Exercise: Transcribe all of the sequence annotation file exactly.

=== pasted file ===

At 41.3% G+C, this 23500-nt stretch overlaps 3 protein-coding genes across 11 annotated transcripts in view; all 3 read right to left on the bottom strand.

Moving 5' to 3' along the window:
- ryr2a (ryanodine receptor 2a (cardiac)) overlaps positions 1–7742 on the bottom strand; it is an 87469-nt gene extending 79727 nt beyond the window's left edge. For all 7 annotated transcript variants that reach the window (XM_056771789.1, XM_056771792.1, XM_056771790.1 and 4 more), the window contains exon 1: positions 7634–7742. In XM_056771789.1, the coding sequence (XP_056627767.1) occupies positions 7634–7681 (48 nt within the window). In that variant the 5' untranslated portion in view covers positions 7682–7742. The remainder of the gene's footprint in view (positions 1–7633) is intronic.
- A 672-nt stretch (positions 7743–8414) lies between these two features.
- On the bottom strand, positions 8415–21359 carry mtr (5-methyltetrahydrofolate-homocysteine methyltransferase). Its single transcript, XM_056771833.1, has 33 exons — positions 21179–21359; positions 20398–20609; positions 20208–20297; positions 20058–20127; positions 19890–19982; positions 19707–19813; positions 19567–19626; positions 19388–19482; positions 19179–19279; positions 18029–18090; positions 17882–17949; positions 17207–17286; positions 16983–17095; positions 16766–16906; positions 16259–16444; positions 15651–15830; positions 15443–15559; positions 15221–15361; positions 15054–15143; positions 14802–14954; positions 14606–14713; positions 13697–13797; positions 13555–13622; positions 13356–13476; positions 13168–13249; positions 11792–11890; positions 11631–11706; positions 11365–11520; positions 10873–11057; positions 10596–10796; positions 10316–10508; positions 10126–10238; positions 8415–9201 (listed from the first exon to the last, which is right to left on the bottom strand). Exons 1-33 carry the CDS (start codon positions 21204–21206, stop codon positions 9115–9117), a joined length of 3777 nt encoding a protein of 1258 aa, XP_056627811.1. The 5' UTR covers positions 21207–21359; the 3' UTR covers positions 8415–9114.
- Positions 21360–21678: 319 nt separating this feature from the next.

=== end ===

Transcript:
At 41.3% G+C, this 23500-nt stretch overlaps 3 protein-coding genes across 11 annotated transcripts in view; all 3 read right to left on the bottom strand.

Moving 5' to 3' along the window:
- ryr2a (ryanodine receptor 2a (cardiac)) overlaps positions 1–7742 on the bottom strand; it is an 87469-nt gene extending 79727 nt beyond the window's left edge. For all 7 annotated transcript variants that reach the window (XM_056771789.1, XM_056771792.1, XM_056771790.1 and 4 more), the window contains exon 1: positions 7634–7742. In XM_056771789.1, the coding sequence (XP_056627767.1) occupies positions 7634–7681 (48 nt within the window). In that variant the 5' untranslated portion in view covers positions 7682–7742. The remainder of the gene's footprint in view (positions 1–7633) is intronic.
- A 672-nt stretch (positions 7743–8414) lies between these two features.
- On the bottom strand, positions 8415–21359 carry mtr (5-methyltetrahydrofolate-homocysteine methyltransferase). Its single transcript, XM_056771833.1, has 33 exons — positions 21179–21359; positions 20398–20609; positions 20208–20297; positions 20058–20127; positions 19890–19982; positions 19707–19813; positions 19567–19626; positions 19388–19482; positions 19179–19279; positions 18029–18090; positions 17882–17949; positions 17207–17286; positions 16983–17095; positions 16766–16906; positions 16259–16444; positions 15651–15830; positions 15443–15559; positions 15221–15361; positions 15054–15143; positions 14802–14954; positions 14606–14713; positions 13697–13797; positions 13555–13622; positions 13356–13476; positions 13168–13249; positions 11792–11890; positions 11631–11706; positions 11365–11520; positions 10873–11057; positions 10596–10796; positions 10316–10508; positions 10126–10238; positions 8415–9201 (listed from the first exon to the last, which is right to left on the bottom strand). Exons 1-33 carry the CDS (start codon positions 21204–21206, stop codon positions 9115–9117), a joined length of 3777 nt encoding a protein of 1258 aa, XP_056627811.1. The 5' UTR covers positions 21207–21359; the 3' UTR covers positions 8415–9114.
- Positions 21360–21678: 319 nt separating this feature from the next.